And what if you’ve just deployed a new bidding platform? If you want to minimize the all-too-common and expensive “bidding learning period,” the quality of data you feed into the new platform is of paramount importance. At a more tactical level, if you don’t integrate historical data, you and your team may struggle to see patterns, garner key insights and make the most profitable strategic decisions until you build a new history. Here you would have a much more manual process of finding out, for example, whether May was a stronger month than June, and for what reasons. So when it comes time to set budgets and give forecasts for next Q2, they will be more difficult to prepare and less informed.

Why else might historical data matter? In the world of SEM, almost every business experiences some sort of seasonality, whether it’s based on promotional events, holiday periods or a combination of both. Ideally, your future promotions and seasonal strategy will be driven by lessons from past successes and failures. Likewise, your bidding strategy should also be able to leverage data from past promotions and seasonal periods to intelligently guide future bid calculations and adjustments. With the right platform, strong historical data can provide the context and insight necessary to make proactive decisions to maximize business value.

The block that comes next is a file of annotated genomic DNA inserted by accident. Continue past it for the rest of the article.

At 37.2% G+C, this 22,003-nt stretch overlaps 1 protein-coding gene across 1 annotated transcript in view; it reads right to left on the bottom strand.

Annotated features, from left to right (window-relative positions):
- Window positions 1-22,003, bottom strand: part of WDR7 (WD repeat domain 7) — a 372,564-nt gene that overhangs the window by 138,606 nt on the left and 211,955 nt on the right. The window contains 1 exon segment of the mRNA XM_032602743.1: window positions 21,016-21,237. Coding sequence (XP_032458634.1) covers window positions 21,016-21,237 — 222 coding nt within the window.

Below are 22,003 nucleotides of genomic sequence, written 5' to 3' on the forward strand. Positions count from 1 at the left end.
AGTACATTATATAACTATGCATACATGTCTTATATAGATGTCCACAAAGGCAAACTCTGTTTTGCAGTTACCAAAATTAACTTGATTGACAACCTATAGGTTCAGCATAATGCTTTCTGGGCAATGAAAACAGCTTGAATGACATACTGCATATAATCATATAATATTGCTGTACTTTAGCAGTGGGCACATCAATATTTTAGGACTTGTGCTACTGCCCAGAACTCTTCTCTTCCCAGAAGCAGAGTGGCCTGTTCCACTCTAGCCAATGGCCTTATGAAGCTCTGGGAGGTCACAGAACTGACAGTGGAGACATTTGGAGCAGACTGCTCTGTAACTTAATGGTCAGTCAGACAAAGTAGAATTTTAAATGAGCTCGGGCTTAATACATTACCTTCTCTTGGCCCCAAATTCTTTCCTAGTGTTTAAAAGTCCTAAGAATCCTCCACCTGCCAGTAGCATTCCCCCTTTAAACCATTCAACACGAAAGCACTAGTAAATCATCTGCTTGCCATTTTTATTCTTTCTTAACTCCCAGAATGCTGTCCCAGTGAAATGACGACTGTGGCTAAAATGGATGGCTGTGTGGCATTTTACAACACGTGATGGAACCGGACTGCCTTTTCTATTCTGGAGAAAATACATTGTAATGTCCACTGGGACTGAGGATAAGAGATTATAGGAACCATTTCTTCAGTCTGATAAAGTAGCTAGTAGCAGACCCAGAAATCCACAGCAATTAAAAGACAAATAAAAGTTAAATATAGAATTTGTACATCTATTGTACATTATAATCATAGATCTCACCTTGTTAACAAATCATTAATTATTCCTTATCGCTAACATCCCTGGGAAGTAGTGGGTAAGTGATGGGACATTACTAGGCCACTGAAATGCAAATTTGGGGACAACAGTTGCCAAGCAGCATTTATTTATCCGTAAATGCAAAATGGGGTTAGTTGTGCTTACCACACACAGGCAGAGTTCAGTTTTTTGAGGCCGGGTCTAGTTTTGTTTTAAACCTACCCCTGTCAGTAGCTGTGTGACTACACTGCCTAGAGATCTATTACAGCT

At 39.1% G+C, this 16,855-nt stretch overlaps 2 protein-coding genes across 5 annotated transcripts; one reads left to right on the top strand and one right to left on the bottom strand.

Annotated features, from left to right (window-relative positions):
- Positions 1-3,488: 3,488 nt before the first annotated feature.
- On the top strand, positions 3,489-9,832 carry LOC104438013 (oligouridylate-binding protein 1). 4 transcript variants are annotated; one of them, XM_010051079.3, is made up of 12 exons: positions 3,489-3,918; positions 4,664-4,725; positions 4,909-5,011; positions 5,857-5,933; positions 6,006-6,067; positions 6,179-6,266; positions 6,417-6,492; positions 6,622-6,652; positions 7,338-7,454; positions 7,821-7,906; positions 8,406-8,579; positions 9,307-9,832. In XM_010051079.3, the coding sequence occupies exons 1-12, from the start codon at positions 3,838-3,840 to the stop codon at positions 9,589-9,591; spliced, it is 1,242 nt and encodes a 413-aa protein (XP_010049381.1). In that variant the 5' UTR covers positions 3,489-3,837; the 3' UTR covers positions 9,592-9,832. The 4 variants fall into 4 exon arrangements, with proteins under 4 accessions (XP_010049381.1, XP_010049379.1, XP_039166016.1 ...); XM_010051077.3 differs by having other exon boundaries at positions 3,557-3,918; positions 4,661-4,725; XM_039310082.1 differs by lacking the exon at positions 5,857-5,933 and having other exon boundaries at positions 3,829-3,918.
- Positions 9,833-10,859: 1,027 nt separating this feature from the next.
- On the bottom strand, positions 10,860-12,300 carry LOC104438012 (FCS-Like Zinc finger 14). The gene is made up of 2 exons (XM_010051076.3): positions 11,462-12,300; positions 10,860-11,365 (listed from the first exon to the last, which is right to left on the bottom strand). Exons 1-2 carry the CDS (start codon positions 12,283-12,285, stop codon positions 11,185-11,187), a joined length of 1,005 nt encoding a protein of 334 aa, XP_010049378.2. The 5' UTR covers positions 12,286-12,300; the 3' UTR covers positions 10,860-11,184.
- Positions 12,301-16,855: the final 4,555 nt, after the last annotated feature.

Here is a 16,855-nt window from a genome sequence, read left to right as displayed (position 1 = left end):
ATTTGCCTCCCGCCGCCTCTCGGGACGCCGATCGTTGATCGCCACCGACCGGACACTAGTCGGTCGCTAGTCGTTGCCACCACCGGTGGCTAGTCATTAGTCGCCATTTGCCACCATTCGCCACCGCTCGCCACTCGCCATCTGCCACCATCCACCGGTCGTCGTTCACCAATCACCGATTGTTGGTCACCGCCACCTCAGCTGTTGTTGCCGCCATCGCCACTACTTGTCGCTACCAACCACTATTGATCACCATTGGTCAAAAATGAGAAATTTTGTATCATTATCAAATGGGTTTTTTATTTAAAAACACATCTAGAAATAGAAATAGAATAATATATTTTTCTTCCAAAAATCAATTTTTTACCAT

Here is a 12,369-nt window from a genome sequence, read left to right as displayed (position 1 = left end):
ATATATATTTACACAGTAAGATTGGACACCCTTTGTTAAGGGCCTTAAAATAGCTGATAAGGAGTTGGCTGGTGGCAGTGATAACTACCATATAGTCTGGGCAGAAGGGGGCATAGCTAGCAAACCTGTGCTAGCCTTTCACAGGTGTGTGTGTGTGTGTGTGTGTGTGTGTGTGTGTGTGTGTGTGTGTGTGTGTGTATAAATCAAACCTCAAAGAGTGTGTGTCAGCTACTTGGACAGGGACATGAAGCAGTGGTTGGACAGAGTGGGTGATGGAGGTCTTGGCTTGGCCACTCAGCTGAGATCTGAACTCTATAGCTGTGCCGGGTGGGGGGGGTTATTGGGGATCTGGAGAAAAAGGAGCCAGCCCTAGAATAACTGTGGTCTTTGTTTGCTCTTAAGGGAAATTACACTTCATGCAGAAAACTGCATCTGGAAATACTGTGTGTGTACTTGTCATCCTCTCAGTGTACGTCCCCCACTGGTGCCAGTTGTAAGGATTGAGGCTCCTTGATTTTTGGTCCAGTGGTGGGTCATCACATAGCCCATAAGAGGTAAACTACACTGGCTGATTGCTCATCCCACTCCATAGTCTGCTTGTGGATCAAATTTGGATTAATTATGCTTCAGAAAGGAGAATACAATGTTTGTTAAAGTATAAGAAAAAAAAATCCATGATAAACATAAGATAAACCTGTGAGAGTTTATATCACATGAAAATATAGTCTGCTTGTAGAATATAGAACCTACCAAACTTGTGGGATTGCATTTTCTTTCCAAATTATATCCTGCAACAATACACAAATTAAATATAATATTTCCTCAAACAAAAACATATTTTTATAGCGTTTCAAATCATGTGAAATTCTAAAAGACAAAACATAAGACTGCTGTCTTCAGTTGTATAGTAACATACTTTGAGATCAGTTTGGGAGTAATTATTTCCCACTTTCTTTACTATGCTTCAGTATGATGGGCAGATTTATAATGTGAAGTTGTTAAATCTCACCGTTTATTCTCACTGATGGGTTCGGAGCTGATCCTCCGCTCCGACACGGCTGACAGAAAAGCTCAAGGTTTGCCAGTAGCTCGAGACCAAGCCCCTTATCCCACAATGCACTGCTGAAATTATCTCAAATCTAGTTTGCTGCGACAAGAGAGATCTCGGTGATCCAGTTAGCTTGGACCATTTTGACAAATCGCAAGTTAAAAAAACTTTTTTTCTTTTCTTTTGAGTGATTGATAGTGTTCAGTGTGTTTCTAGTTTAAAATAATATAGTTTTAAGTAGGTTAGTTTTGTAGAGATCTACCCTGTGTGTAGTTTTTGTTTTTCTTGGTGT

Thus, it’s not only important to access and leverage your historical data, but also to be confident in the fact that the data set feeding your platform will be put to full use. That is being data driven in your ppc. If your platform only uses 30-60 days of historical data for bidding, for example, how can it account for a once-a-year event like Black Friday? What ends up happening all too often is that paid search professionals are forced to completely override their bidding platform and control the bids themselves in order to be confident the decisions being made will best align with business objectives during such volatile periods.

While it might be a lofty goal to achieve “full automation,” today’s paid search marketers need a solution that provides robust data integrations and the capacity to fully leverage that data in a proactive way to win in a competitive ecosystem and achieve peak performance. Among other capabilities, this should include the ability to integrate and report on promotional and seasonal data from the past, along with ongoing revenue and performance metrics all in one pane of glass.


Enabling Value-Added Techniques That Differentiate You From Competition

Remember how we talked about the quality of the food that athletes consume, and how it directly impacts both their potential and performance? Quality data operates the same way in terms of powering advanced techniques and capabilities in your bidding solution. These are the features that ultimately enable you to differentiate yourself in a competitive market and can take you the level of achieving peak performance.